And yes, his mother still cooks for him, does his laundry and financially supported him in getting a new vehicle when his old one (a hand me down from the parents) had finally bit the dust.
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Old 01-05-2013, 12:25 PM
 
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I know a guy in his late 40s who never moved away and has worked about 4 years total in his whole life. He lives in his grandparents' house, the grandfather is in his late 80s, his mother had to go back to work in her late 60s after retiring a number of years ago so she could make ends meet. The house was paid off decades ago so no one has a house payment but the boy likes nice clothes and a nice car and computer so mom still has to provide things for him.

He says he would work if the pay is high enough but no one has come by the home offering him a high enough paying job -- so he'll just stay as he is. His mom is a low wage earner -- and he's content to live off her earnings. Probably until she keels over and then who knows what he'll do, he hasn't worked enough quarters for social security and his lack of job history is going to hurt him if he ever should want to work.

He never married but says he would like to -- not so many women want to marry a momma's boy and move into her house.

Another woman I know is in her 60's now, she still lives at home caring for her elderly and ill parents. She works but cannot travel at all, she missed out on having a family of her own -- not so many men want to marry and move into the matriarch/patriarch house and live the ways of the old country. Her parents refuse to have any temporary caregivers tend to them so this woman cannot even take a weekend trip and travel anywhere -- unless she were to take them along but that is difficult with their conditions. Her parents don't seem to mind at all that she has given up any kind of life of her own for them. I wouldn't do that to my kids -- that's not the reason I had them.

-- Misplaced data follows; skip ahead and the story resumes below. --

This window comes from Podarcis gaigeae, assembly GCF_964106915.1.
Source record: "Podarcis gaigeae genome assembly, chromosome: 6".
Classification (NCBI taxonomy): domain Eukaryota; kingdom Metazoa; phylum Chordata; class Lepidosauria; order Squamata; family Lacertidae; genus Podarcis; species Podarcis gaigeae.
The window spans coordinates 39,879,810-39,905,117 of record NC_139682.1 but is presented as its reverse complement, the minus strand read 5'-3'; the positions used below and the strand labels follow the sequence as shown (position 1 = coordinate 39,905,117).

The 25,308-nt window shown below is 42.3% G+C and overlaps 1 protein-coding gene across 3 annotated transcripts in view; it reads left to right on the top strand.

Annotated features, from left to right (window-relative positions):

It's peoples' own business however what they do and how they raise their kids. There are big advantages however in having the kids out on their own at some point - but if one prefers to remain home and you're okay with that -- it's fine - as long as you didn't have to cripple them emotionally or put a guilt trip on them if they wanted their own life and if you gave them enough independence that they could survive on their own if needed.
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Old 01-05-2013, 02:34 PM
 
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Originally Posted by malamute View Post
It probably is becoming the culture in the USA to have kids never grow up and leave home -- that way they can accept much lower wages or part time work or accept long spells on unemployment.

When you have many families living under the same roof, no one needs very decent wages. Adult children can accept those lower paying jobs, and also the parents don't need to worry about saving for retirement, they can expect to live off their children.

The American middle class is being destroyed, it used to require decent enough wages and jobs to leave home by age 18-21, and it was normal in the past to have one-family houses. Now we're becoming like thos other cultures where you see one family to a bedroom so a 4 bedrroom house can accomodate 4 or 5 nuclear families. Teenagers can all sleep in the living room while parents and younger children sleep in individual bedrooms.

There is far less pressure to marry because bachelor sons can do their own thing and never grow up -- the perfect life of a playboy because boys can remain boys, their girlfriends and kids can stay living with the girls' parents and be cared for by them or be moved into the boys' homes for his parents to provide and care for the grandchildren.

Our independence was what made this country what it was, but now we see the need to throw away all that and move to the ways of the third world with crowded living conditions and no more need for middle class wages. 40 year olds with kids of their own can easily accept lower wages when they have no house payment or property taxes to worry about.
The nuclear family is actually a rather recent development. For the past 70,000 years of human history we have lived very successfully in extended families and it is only in the last 100 years that we have done anything different.

Family Patterns - Patterns of Family Structure through the Modern Era, The Twentieth Century - Encyclopedia of Children and Childhood in History and Society

Quote:
Children could remain under the family hearth only if there was a viable means of sustaining them. Otherwise they were sent to work as domestic servants, laborers, or apprentices, living in employers' houses. Frequently in northwest Europe and North America, marriage took place only when the couple could afford to set up an independent household.

Last edited by Green Irish Eyes; 01-05-2013 at 05:09 PM.. Reason: Edited for copyright
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Old 01-05-2013, 03:00 PM